By Bastien-Thiry's calculations a hundred and fifty bullets should pass through the leading car by the time it came abreast of the van. With the presidential car brought to a stop, the second OAS group would sweep out of a side road to blast the security police vehicle at close range. Both groups would spend a few seconds finishing off the presidential party, then sprint for the three getaway vehicles in another side street.

Bastien-Thiry himself, the thirteenth of the party, would be the lookout man. By 8.05 the groups were in position. A hundred yards on the Paris side of the ambush Bastien-Thiry stood idly by a bus stop with his newspaper. Waving the newspaper would give the signal to Serge Bernier, leader of the first commando, who would be standing by the Estafette. He would pass the order to the gunmen spread-eagled in the grass at his feet. Bougrenet de la Tocnaye would drive the car to intercept the security police, with Watin the Limp beside him clutching a submachine gun.

As the safety catches flicked off beside the road at Petit-Clamart, General de Gaulle's convoy cleared the heavier traffic of central Paris and reached the more open avenues of the suburbs. Here the speed increased to nearly sixty miles per hour.

As the road opened out, Francis Marroux flicked a glance at his watch, sensed the testy impatience of the old General behind him and pushed the speed up even higher. The two motor-cycle outriders dropped back to take up station at the rear of the convoy. De Gaulle never liked such ostentation sitting out in front and dispensed with them whenever he could. In this manner the convoy entered the Avenue de la Division Leclerc at Petit Clamart. It was 8.17 pro.

A mile up the road Bastien-Thiry was experiencing the effects of his big mistake. He would not learn of it until told by the police as he sat months later in Death Row. Investigating the timetable of his assassination he had consulted a calendar to discover that dusk fell on August 22nd at 8.35, seemingly plenty late enough even if De Gaulle was late on his usual schedule, as indeed he was. But the calendar the Air Force colonel had consulted related to 1961. On August 22nd, 1962, dusk fell at 8.10. Those twenty-five minutes were to change the history of France. At 8.18 Bastien-Thiry discerned the convoy hurtling down the Avenue de la Liberation towards him at seventy miles per hour. Frantically he waved his newspaper.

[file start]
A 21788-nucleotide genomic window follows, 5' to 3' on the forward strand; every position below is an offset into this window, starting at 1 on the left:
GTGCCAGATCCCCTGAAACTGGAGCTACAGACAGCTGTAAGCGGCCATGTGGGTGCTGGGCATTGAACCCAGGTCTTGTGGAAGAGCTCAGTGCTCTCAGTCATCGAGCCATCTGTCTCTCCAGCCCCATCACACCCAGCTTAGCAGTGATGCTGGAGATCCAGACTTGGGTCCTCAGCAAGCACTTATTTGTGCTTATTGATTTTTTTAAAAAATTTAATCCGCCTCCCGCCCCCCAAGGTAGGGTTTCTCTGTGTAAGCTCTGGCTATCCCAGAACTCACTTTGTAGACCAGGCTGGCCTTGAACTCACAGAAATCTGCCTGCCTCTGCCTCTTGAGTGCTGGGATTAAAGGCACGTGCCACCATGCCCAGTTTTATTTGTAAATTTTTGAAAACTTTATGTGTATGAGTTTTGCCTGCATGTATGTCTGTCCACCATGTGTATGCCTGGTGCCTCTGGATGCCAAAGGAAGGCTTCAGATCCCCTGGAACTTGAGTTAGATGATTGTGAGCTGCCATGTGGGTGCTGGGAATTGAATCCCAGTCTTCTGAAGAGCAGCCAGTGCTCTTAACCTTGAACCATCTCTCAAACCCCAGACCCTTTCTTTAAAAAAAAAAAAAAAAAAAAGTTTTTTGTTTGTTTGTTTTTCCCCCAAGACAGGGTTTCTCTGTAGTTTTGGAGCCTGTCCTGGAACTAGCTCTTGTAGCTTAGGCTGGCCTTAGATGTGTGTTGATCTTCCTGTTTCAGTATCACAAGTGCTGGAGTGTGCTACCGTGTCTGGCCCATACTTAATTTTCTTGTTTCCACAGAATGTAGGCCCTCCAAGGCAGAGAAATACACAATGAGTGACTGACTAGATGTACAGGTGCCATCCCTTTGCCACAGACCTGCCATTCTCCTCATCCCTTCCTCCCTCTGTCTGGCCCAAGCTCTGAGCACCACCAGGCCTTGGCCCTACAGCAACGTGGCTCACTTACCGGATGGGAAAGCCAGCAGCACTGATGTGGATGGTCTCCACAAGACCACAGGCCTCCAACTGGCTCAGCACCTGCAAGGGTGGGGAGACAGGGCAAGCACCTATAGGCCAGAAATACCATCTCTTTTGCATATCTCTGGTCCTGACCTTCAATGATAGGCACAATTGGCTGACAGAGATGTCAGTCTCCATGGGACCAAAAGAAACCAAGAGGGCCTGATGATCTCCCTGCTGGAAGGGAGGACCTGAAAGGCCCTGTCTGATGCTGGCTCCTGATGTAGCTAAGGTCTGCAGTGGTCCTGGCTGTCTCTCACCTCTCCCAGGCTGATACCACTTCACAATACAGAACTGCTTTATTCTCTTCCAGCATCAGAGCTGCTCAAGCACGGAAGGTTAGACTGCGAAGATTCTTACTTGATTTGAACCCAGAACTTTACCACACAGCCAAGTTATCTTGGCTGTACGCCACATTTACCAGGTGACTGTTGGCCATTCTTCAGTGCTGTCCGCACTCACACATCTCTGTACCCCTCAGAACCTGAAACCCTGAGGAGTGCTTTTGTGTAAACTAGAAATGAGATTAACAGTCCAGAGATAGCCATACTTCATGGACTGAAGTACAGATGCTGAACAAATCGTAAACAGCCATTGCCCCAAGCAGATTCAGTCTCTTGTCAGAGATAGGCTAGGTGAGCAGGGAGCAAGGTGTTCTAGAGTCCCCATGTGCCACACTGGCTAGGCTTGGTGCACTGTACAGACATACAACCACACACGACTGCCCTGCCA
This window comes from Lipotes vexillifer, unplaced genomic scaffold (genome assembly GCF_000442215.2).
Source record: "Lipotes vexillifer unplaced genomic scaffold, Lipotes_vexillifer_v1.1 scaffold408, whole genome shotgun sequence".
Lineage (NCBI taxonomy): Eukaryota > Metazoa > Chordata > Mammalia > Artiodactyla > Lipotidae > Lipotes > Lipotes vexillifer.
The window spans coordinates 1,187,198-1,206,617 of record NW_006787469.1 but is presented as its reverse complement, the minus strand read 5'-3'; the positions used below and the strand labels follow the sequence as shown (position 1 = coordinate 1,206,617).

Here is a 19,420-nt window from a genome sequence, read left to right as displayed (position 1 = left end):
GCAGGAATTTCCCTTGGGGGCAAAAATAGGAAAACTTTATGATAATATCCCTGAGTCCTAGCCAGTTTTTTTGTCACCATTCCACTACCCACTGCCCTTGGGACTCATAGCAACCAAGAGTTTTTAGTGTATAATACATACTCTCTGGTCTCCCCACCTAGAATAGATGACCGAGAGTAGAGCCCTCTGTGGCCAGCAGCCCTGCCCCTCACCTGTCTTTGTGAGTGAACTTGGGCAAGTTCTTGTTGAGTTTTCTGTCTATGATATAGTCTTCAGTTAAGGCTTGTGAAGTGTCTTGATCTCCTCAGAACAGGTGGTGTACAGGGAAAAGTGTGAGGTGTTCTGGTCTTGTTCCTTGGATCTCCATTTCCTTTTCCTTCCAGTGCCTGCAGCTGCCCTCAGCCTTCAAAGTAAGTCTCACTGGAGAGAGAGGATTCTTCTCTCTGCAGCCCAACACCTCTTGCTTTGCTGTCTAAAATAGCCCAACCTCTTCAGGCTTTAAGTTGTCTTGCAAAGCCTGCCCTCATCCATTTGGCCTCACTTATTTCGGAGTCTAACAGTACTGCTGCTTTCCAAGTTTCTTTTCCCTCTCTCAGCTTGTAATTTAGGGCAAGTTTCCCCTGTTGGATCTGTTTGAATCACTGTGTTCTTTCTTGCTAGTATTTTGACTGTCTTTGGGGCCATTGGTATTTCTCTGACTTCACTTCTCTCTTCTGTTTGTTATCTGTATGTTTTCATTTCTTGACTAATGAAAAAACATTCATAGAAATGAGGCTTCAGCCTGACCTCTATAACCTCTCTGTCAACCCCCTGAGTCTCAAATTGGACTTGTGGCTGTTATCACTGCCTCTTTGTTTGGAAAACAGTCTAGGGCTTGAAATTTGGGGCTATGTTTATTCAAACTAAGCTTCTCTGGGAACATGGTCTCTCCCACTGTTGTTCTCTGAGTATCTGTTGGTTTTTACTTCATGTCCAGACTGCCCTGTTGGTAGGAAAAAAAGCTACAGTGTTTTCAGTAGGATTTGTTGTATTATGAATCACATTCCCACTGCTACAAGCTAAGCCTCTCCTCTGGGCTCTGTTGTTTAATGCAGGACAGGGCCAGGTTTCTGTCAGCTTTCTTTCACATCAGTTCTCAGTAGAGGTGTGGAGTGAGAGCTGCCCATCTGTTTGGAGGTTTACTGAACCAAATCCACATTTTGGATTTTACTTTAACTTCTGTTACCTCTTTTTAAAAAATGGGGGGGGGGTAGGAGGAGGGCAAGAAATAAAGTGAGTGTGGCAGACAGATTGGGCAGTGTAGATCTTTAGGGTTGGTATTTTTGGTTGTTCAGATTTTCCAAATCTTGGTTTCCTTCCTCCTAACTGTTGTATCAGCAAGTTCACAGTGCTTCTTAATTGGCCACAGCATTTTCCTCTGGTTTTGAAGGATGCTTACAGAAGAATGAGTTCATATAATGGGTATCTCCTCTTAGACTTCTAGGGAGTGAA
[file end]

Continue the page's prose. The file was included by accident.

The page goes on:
Across the road and a hundred yards down, Bernier peered angrily through the gloom at the dim figure by the bus-stop. «Has the Colonel waved his paper yet?»

he asked of no one in particular. The words were hardly out of his mouth when he saw the shark nose of the President's car flash past the bus-stop and into vision. «Fire!» he screamed to the men at his feet. They opened up as the convoy came abreast of them, firing with a ninety-degree layoff at a moving target passing them at seventy miles per hour.